IAEA: Iran Nuke Deal Limits Public Reporting on Possible Violations

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Director General of the International Atomic Energy Agency, IAEA, Yukiya Amano of Japan addresses the media during a news conference after a meeting of the IAEA board of governors at the International Center in Vienna, Austria, Monday, March 7, 2016. (AP Photo/Ronald Zak)

Director General of the International Atomic Energy Agency, IAEA, Yukiya Amano of Japan.

Washington Free Beacon: “The head of the international community’s nuclear watchdog organization disclosed Monday that certain agreements reached under the Iran nuclear deal limit inspectors from publicly reporting on potential violations by the Islamic Republic.

Yukiya Amano, chief of the International Atomic Energy Agency, or IAEA, which is responsible for ensuring Iran complies with the agreement, told reporters that his agency is no longer permitted to release details about Iran’s nuclear program and compliance with the deal.

Amano’s remarks come on the heels of a February IAEA oversight report that omitted many details and figures related to Iran’s nuclear program. The report sparked questions from outside nuclear experts and accusations from critics that the IAEA was not being transparent with its findings,”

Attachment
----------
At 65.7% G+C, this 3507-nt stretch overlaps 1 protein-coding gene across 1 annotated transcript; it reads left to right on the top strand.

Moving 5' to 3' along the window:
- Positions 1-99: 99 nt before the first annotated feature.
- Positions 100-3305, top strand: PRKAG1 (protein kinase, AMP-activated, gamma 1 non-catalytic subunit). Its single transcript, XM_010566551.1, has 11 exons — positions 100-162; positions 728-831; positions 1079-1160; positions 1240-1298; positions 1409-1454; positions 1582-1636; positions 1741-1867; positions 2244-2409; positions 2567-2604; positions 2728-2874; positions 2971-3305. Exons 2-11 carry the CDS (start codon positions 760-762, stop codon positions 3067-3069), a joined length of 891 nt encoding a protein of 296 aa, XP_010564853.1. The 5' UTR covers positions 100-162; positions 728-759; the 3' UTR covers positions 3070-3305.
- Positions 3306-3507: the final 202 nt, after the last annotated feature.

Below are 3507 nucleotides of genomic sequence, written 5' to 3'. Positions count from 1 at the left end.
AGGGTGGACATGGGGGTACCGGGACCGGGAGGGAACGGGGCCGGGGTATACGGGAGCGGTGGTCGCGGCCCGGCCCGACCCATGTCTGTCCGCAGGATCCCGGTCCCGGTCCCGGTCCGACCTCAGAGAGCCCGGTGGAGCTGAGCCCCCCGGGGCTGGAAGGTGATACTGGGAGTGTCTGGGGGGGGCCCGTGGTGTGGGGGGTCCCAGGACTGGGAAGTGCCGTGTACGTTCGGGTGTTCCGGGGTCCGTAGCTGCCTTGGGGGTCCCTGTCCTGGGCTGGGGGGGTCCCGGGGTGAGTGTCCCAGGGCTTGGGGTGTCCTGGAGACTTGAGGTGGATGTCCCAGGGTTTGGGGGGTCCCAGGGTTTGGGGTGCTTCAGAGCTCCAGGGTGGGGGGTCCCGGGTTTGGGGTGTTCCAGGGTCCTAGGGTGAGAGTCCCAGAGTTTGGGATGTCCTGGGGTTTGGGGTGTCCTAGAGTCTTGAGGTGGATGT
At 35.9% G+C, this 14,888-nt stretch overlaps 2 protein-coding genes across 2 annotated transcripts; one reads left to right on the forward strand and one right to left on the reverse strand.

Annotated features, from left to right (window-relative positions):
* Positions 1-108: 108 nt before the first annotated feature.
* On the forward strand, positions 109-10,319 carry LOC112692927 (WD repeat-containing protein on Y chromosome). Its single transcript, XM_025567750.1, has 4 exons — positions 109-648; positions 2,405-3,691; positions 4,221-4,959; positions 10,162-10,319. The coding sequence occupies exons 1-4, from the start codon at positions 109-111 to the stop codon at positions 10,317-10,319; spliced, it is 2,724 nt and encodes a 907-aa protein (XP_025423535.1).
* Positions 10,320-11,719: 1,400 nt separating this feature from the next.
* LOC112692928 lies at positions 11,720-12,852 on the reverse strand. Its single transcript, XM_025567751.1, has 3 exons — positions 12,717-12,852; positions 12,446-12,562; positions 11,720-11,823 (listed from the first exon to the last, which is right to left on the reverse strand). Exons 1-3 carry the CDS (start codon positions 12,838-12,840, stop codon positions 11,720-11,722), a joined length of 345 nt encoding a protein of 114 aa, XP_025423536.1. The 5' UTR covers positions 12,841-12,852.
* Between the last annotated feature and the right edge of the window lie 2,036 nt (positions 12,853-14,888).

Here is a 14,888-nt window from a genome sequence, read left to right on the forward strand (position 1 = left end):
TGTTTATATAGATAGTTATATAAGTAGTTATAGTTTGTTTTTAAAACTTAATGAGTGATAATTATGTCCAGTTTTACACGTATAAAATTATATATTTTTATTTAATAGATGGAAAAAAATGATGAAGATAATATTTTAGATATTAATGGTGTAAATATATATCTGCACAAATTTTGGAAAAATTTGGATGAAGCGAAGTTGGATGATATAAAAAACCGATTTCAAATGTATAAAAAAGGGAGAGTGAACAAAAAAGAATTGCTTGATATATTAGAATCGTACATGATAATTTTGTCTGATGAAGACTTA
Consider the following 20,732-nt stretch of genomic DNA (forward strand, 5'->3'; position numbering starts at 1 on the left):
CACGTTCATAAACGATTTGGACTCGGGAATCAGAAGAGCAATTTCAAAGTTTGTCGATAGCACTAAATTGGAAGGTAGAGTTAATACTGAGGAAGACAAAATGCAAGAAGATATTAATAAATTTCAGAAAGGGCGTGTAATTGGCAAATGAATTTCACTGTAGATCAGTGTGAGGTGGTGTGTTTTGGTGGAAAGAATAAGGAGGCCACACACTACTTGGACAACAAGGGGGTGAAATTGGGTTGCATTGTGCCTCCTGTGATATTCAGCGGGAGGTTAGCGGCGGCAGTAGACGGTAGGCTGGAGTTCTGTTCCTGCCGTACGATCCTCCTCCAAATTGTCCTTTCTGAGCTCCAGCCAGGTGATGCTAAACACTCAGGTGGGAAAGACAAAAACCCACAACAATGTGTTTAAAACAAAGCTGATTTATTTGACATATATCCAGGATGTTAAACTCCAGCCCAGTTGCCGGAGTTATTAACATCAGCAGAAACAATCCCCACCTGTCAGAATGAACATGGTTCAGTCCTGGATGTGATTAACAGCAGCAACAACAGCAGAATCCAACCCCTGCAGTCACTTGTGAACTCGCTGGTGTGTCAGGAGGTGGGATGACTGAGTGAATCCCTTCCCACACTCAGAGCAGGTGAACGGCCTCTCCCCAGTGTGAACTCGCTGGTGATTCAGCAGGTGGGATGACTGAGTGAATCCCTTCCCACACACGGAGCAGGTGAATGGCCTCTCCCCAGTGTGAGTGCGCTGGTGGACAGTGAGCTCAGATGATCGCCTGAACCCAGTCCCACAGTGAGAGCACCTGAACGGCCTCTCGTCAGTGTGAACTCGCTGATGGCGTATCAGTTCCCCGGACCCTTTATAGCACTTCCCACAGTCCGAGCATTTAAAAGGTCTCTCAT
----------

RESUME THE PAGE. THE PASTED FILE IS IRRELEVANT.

Opinion: One of the candidates for president said this of the Iran nuclear deal: “It’s do bad, it’s suspicious”, to which I whole-heartedly agree.

Here’s why:

  • The agreement places trust in Iran
  • Iran never agreed to end its reign as the lead sponsor of terror in the world
  • The deal provides billions in sanctions relief without guarantees that those funds do not go to terrorist groups
  • The deal lifted the U.N. arms embargo for conventional weapons and ballistic missiles
  • The United States conceded to Iran the right to have its own nuclear reactors but not to develop indigenous capacity to enrich nuclear fuel, which doubles as the core element of nuclear weapons
  • The United States conceded to Iran the right to enrich but under strict limitations
  • The United States conceded to Iran that the strict limitations on enrichment would expire at a certain point in the future.
  • Iran has a total of 24 days to delay any set of inspections
  • There is only one penalty for any infraction, big or small – taking Iran to the UN Security Council for the “snapback” of international sanctions
  • The agreement includes a statement that Iran considers a reimposition of sanctions as freeing it from all commitments and restrictions under the deal
  • Signatories are prohibited from “re-introducing or re-imposing the sanctions” and, later in the text, are banned from “imposing discriminatory regulatory and procedural requirements in lieu of the sanctions and restrictive measures covered by the agreement.”

To make matters even worse, US inspectors are barred from setting foot in Iran.

 

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